On Friday, February 12th, the Philosophy Department hosted its sixth annual Aquinas Lecture in Philosophy, featuring Dr. John F. Crosby on “Thine Own Self: Edith Stein’s Philosophy of Personal Individuality.”
Dr. Michael Pakaluk, Professor and Chair of Philosophy at AMU, introduced Crosby, saying, “He is a really important creative philosopher that every Catholic student should take note of; his work should be studied; his reputation will grow over the centuries.” Pakaluk called Crosby a great teacher and thinker in the model of St. Thomas Aquinas, after whom the lecture series is named.
Crosby, in turn, paid tribute to the unifying nature of the pursuit of truth, referring to Ave Maria University as a “sister” to his own, Franciscan University of Steubenville. “I don’t feel like I’m at another university,” he said, “but at the same larger university community to which I belong.”
Dr. Crosby’s lecture took the form of three parts. First, he answered the question: “What makes us human beings be human persons?” Second, he articulated Edith Stein’s thesis of personal individuality. Third, Crosby cited three objections to Stein’s thesis and offered three responses.
Crosby began with the distinction between human being and human person, a distinction which becomes clearer when we turn to the animal kingdom. “Individual fish are completely dominated by their species,” Crosby said. “This is what makes them interchangeable, one with another.” Human beings, on the other hand, each contain something “in excess of the human species.” There are grounds for preferring one person to another; a person can want or be wanted for his or her own sake.
In the second part of his lecture, Dr. Crosby articulated Edith Stein’s thesis of personal individuality. Stein held that the unrepeatability of the human person, because it lacks universality, is, in a way, unutterable. “It cannot be grasped in general terms,” Crosby explained. The way to express this unrepeatability, Stein thought, is through “individual essences…over and above the common human essence found in all human beings.” These individual essences form the inmost center of the soul, where we are most ourselves.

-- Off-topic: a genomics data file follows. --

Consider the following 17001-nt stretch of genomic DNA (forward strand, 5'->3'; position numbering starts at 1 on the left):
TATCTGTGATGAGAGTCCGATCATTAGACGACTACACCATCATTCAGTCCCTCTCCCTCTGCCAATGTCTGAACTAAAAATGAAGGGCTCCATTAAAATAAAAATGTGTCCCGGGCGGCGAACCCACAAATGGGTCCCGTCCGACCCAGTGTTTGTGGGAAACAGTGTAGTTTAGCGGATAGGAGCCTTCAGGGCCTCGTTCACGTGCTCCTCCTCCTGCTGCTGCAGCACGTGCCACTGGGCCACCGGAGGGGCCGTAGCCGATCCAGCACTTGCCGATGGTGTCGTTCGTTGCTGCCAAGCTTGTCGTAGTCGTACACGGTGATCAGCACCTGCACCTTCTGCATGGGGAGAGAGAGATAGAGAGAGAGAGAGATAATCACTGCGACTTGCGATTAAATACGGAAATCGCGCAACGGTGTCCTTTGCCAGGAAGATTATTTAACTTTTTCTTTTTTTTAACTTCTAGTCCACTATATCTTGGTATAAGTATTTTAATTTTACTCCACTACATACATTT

In the model of Aquinas, the third part of Dr. Crosby’s lecture included three objections to Stein’s thesis (raised by Sarah Borden Sharkey in her work, Thine Own Self: Individuality in Edith Stein’s Later Writings) and three of his own responses. The first objection is that so-called “individual essences” would prevent the universal moral law from being applied equally to all. Yet Stein’s understanding of individual essences, Crosby explained, is that they are embedded within human nature, given to each person “from the beginning, from within.” In fact, Crosby went further, not only does Stein’s thesis not violate the equal application of the moral law, but it also contributes something. The notion of individual essences, he said, avoids the reduction of one man to another and guarantees the inviolability of each person.
The second objection Sharkey raises is that, if the dignity or inviolability of the person flows from something individual to each man, then it is possible for one person to have more or less of this dignity-granting quality than another person. To which Crosby responded quite the opposite: “Ranking presupposes something in common that is instantiated more fully in the one with higher ranking… Unrepeatability defies ranking.” If human beings are incommensurable with one another, then it is impossible to consider one as realizing human nature more fully than another.
The third and final objection to Stein’s thesis of personal individuality that Crosby considered is that individual essences render us incapable of empathy, since empathy is based on a shared nature. Edith Stein, Crosby said, gave a lot of thought to empathy without finding tension in this matter. Why? Because the only restriction on empathy that flows from a thesis of individual essences is that one cannot know what it is like to be another unrepeatable person. One can still know what it is like to love, to suffer, and so forth—which is exactly what empathy is about.
Concluding, Crosby said that individual essences “constitute an essential precondition for all…interpersonal love.” One loves in the other that which is unrepeatable. A thesis of individual essences does not, Crosby closed, have the effect of estrangement. Rather, “it sets the stage for a real personal love.”
John F. Crosby received his Ph.D. from the University of Salzburg, Austria; he studied philosophy under Dietrich von Hildebrand and Josef Seifert. Since 1990, Crosby has served as Chair and Professor of Philosophy at Franciscan University of Steubenville. Crosby’s research interests include the philosophical school of Personalism, the thought of John Henry Newman, as well as the thought of Karol Wojtyla/Pope John Paul II. He has published three books, most recently The Personalism of John Henry Newman (CUA Press, 2014).
Each year, the Philosophy Department at Ave Maria University holds the Aquinas Lecture in Philosophy. Previous years featured Dr. Richard Taylor (Marquette University), Ed Feser (Pasadena City College), John Rist (Catholic University of America), Fr. Ron Tacelli (Boston College), and Therese Scarpelli Cory (University of Notre Dame).